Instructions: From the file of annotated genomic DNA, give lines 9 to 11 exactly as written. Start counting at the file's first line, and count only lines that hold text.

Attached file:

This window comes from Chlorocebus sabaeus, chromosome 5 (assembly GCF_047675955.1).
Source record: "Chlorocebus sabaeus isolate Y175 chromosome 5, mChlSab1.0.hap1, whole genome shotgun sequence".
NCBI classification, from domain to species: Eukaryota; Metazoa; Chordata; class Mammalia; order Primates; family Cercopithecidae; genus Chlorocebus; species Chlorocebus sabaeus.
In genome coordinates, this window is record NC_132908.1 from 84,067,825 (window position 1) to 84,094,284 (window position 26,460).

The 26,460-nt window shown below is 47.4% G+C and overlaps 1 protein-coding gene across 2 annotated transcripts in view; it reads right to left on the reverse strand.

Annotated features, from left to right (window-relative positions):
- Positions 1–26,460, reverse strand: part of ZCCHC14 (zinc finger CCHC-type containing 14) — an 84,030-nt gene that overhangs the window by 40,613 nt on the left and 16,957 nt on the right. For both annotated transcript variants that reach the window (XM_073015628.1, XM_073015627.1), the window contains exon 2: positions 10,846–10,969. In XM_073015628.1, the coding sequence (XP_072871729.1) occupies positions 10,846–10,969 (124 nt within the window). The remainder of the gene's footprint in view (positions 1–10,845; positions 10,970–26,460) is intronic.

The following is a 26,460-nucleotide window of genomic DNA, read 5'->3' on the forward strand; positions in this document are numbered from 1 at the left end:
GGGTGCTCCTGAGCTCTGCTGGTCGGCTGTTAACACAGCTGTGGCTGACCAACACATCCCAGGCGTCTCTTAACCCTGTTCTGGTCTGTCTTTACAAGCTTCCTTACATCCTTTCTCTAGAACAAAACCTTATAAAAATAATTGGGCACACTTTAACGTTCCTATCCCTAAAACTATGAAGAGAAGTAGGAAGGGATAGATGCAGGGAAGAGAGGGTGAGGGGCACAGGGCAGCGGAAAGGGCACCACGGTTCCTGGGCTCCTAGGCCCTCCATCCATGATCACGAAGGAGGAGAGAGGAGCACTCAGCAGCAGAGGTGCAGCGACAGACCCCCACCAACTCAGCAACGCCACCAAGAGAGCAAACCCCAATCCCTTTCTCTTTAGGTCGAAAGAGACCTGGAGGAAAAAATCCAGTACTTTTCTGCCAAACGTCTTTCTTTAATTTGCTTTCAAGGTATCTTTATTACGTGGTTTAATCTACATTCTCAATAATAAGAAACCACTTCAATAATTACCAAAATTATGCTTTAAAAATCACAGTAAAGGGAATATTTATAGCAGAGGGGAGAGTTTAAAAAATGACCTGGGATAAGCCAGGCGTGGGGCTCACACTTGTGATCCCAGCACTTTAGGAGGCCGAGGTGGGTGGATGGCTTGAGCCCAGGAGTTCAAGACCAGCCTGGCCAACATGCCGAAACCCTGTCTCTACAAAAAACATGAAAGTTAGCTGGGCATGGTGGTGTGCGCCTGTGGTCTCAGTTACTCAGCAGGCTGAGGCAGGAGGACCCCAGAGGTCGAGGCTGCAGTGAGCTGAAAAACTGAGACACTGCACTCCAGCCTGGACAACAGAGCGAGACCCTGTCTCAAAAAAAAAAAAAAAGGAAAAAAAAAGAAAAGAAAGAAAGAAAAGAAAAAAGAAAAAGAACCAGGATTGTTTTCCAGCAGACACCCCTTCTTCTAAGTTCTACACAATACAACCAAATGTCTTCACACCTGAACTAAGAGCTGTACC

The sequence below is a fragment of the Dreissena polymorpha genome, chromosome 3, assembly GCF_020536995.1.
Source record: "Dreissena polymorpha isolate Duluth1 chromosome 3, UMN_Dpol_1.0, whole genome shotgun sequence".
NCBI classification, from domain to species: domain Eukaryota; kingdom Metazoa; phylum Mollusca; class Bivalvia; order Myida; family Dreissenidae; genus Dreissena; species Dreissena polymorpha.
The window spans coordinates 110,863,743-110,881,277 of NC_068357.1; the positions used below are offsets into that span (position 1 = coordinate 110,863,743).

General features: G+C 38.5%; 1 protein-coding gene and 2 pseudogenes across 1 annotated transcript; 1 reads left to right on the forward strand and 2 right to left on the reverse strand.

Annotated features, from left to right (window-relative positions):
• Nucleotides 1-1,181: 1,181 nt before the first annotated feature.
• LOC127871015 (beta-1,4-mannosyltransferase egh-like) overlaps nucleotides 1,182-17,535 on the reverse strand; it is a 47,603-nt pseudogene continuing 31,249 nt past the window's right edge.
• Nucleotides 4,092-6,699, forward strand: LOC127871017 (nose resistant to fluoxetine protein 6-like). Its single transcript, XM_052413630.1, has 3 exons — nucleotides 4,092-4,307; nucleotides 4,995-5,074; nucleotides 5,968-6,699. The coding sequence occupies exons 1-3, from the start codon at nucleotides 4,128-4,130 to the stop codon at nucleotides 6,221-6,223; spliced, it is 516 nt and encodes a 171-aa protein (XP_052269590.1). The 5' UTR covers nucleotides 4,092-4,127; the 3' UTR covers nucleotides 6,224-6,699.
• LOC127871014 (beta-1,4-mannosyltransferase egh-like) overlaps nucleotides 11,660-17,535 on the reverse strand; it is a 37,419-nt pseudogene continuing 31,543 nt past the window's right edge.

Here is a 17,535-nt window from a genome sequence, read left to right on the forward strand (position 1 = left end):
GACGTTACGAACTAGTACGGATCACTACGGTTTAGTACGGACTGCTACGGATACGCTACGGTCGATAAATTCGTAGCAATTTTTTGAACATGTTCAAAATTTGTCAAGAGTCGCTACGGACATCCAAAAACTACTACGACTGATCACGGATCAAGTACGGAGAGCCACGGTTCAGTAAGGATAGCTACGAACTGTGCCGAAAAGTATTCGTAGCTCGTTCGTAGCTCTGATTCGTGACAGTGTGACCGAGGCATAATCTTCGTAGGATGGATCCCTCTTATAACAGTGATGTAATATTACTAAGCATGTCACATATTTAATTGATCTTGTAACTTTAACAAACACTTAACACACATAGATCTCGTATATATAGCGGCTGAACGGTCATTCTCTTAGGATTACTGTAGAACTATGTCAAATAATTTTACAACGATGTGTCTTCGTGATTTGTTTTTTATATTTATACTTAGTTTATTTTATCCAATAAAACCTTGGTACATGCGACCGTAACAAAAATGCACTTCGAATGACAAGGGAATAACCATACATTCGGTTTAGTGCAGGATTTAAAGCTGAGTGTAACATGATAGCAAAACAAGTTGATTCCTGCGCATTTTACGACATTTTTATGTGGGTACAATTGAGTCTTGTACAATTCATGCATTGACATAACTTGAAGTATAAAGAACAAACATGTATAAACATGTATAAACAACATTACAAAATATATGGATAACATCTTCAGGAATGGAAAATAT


GGGTGCTCCTGAGCTCTGCTGGTCGGCTGTTAACACAGCTGTGGCTGACCAACACATCCCAGGCGTCTCTTAACCCTGTTCTGGTCTGTCTTTACAAGCTTCCTTACATCCTTTCTCTAGAACAAAACCTTATAAAAATAATTGGGCACACTTTAACGTTCCTATCCCTAAAACTATGAAGAGAAGTAGGAAGGGATAGATGCAGGGAAGAGAGGGTGAGGGGCACAGGGCAGCGGAAAGGGCACCACGGTTCCTGGGCTCCTAGGCCCTCCATCCATGATCACGAAGGAGGAGAGAGGAGCACTCAGCAGCAGAGGTGCAGCGACAGACCCCCACCAACTCAGCAACGCCACCAAGAGAGCAAACCCCAATCCCTTTCTCTTTAGGTCGAAAGAGACCTGGAGGAAAAAATCCAGTACTTTTCTGCCAAACGTCTTTCTTTAATTTGCTTTCAAGGTATCTTTATTACGTGGTTTAATCTACATTCTCAATAATAAGAAACCACTTCAATAATTACCAAAATTATGCTTTAAAAATCACAGTAAAGGGAATATTTATAGCAGAGGGGAGAGTTTAAAAAATGACCTGGGATAAGCCAGGCGTGGGGCTCACACTTGTGATCCCAGCACTTTAGGAGGCCGAGGTGGGTGGATGGCTTGAGCCCAGGAGTTCAAGACCAGCCTGGCCAACATGCCGAAACCCTGTCTCTACAAAAAACATGAAAGTTAGCTGGGCATGGTGGTGTGCGCCTGTGGTCTCAGTTACTCAGCAGGCTGAGGCAGGAGGACCCCAGAGGTCGAGGCTGCAGTGAGCTGAAAAACTGAGACACTGCACTCCAGCCTGGACAACAGAGCGAGACCCTGTCTCAAAAAAAAAAAAAAAGGAAAAAAAAAGAAAAGAAAGAAAGAAAAGAAAAAAGAAAAAGAACCAGGATTGTTTTCCAGCAGACACCCCTTCTTCTAAGTTCTACACAATACAACCAAATGTCTTCACACCTGAACTAAGAGCTGTACC

The sequence below is a fragment of the Dreissena polymorpha genome, chromosome 3, assembly GCF_020536995.1.
Source record: "Dreissena polymorpha isolate Duluth1 chromosome 3, UMN_Dpol_1.0, whole genome shotgun sequence".